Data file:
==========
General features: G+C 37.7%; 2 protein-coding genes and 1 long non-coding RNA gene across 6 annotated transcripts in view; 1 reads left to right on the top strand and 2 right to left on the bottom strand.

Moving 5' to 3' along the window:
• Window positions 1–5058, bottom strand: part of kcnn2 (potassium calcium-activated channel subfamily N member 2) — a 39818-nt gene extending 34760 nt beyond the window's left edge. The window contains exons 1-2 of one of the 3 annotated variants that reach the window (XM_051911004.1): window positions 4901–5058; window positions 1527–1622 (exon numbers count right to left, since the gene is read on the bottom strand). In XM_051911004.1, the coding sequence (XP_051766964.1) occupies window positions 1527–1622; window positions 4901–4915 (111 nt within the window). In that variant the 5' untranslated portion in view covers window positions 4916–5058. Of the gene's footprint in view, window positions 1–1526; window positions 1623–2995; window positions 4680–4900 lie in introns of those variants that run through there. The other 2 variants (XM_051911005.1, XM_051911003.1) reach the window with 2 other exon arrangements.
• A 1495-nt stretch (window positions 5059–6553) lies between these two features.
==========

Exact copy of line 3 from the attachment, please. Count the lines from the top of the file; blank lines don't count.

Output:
• Window positions 1–5058, bottom strand: part of kcnn2 (potassium calcium-activated channel subfamily N member 2) — a 39818-nt gene extending 34760 nt beyond the window's left edge. The window contains exons 1-2 of one of the 3 annotated variants that reach the window (XM_051911004.1): window positions 4901–5058; window positions 1527–1622 (exon numbers count right to left, since the gene is read on the bottom strand). In XM_051911004.1, the coding sequence (XP_051766964.1) occupies window positions 1527–1622; window positions 4901–4915 (111 nt within the window). In that variant the 5' untranslated portion in view covers window positions 4916–5058. Of the gene's footprint in view, window positions 1–1526; window positions 1623–2995; window positions 4680–4900 lie in introns of those variants that run through there. The other 2 variants (XM_051911005.1, XM_051911003.1) reach the window with 2 other exon arrangements.